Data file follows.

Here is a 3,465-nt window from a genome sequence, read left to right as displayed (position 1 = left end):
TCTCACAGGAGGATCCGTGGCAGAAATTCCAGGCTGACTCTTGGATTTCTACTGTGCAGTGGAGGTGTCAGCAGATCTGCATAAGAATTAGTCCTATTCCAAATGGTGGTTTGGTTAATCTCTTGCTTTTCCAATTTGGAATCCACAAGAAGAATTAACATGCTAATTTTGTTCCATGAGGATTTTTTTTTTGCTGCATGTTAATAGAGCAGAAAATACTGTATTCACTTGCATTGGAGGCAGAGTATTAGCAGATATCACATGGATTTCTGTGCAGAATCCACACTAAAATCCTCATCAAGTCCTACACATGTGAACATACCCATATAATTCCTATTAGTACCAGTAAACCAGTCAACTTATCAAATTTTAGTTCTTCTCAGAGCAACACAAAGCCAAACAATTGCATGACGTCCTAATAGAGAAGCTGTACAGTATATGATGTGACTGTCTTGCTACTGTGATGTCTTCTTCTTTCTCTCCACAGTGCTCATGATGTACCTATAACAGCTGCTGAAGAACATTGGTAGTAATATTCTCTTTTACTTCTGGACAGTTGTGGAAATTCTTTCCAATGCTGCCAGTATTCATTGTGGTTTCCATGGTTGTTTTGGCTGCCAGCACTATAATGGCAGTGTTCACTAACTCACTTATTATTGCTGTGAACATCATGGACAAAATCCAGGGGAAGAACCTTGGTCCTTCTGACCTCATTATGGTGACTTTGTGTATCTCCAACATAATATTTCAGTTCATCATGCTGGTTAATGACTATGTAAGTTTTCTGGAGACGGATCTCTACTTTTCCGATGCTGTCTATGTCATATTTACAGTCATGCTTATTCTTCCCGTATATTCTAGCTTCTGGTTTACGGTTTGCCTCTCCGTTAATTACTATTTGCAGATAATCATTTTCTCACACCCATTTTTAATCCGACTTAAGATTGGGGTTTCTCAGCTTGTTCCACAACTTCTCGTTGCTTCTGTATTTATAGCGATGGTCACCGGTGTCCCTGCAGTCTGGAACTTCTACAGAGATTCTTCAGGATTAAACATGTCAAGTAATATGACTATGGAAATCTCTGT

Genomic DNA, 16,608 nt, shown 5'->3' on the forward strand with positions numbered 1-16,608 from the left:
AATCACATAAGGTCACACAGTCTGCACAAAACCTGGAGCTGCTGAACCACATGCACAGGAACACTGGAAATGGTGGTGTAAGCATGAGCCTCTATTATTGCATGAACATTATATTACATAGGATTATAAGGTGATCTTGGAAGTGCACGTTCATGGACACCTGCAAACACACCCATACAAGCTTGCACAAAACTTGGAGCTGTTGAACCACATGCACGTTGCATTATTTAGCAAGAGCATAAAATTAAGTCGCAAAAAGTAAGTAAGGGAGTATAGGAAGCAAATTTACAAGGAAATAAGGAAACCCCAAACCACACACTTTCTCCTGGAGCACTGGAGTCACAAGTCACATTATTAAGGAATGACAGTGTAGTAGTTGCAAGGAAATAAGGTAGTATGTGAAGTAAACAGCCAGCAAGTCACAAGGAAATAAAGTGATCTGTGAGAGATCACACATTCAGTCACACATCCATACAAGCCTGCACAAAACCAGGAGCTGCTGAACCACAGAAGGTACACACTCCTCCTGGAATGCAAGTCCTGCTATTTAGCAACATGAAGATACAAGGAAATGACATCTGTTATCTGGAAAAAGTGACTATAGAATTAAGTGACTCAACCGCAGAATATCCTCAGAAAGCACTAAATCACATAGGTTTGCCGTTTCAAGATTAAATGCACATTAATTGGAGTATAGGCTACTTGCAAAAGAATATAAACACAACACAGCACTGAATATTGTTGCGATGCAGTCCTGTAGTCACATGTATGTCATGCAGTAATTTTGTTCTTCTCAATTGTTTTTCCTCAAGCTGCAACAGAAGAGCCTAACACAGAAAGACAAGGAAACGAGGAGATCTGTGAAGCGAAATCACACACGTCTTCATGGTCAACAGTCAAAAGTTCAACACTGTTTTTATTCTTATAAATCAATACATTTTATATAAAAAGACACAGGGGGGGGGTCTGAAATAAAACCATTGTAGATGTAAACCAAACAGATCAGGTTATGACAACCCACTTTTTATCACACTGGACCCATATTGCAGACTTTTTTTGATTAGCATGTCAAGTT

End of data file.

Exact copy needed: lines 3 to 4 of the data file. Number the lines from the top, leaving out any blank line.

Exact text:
Genomic DNA, 16,608 nt, shown 5'->3' on the forward strand with positions numbered 1-16,608 from the left:
AATCACATAAGGTCACACAGTCTGCACAAAACCTGGAGCTGCTGAACCACATGCACAGGAACACTGGAAATGGTGGTGTAAGCATGAGCCTCTATTATTGCATGAACATTATATTACATAGGATTATAAGGTGATCTTGGAAGTGCACGTTCATGGACACCTGCAAACACACCCATACAAGCTTGCACAAAACTTGGAGCTGTTGAACCACATGCACGTTGCATTATTTAGCAAGAGCATAAAATTAAGTCGCAAAAAGTAAGTAAGGGAGTATAGGAAGCAAATTTACAAGGAAATAAGGAAACCCCAAACCACACACTTTCTCCTGGAGCACTGGAGTCACAAGTCACATTATTAAGGAATGACAGTGTAGTAGTTGCAAGGAAATAAGGTAGTATGTGAAGTAAACAGCCAGCAAGTCACAAGGAAATAAAGTGATCTGTGAGAGATCACACATTCAGTCACACATCCATACAAGCCTGCACAAAACCAGGAGCTGCTGAACCACAGAAGGTACACACTCCTCCTGGAATGCAAGTCCTGCTATTTAGCAACATGAAGATACAAGGAAATGACATCTGTTATCTGGAAAAAGTGACTATAGAATTAAGTGACTCAACCGCAGAATATCCTCAGAAAGCACTAAATCACATAGGTTTGCCGTTTCAAGATTAAATGCACATTAATTGGAGTATAGGCTACTTGCAAAAGAATATAAACACAACACAGCACTGAATATTGTTGCGATGCAGTCCTGTAGTCACATGTATGTCATGCAGTAATTTTGTTCTTCTCAATTGTTTTTCCTCAAGCTGCAACAGAAGAGCCTAACACAGAAAGACAAGGAAACGAGGAGATCTGTGAAGCGAAATCACACACGTCTTCATGGTCAACAGTCAAAAGTTCAACACTGTTTTTATTCTTATAAATCAATACATTTTATATAAAAAGACACAGGGGGGGGGTCTGAAATAAAACCATTGTAGATGTAAACCAAACAGATCAGGTTATGACAACCCACTTTTTATCACACTGGACCCATATTGCAGACTTTTTTTGATTAGCATGTCAAGTT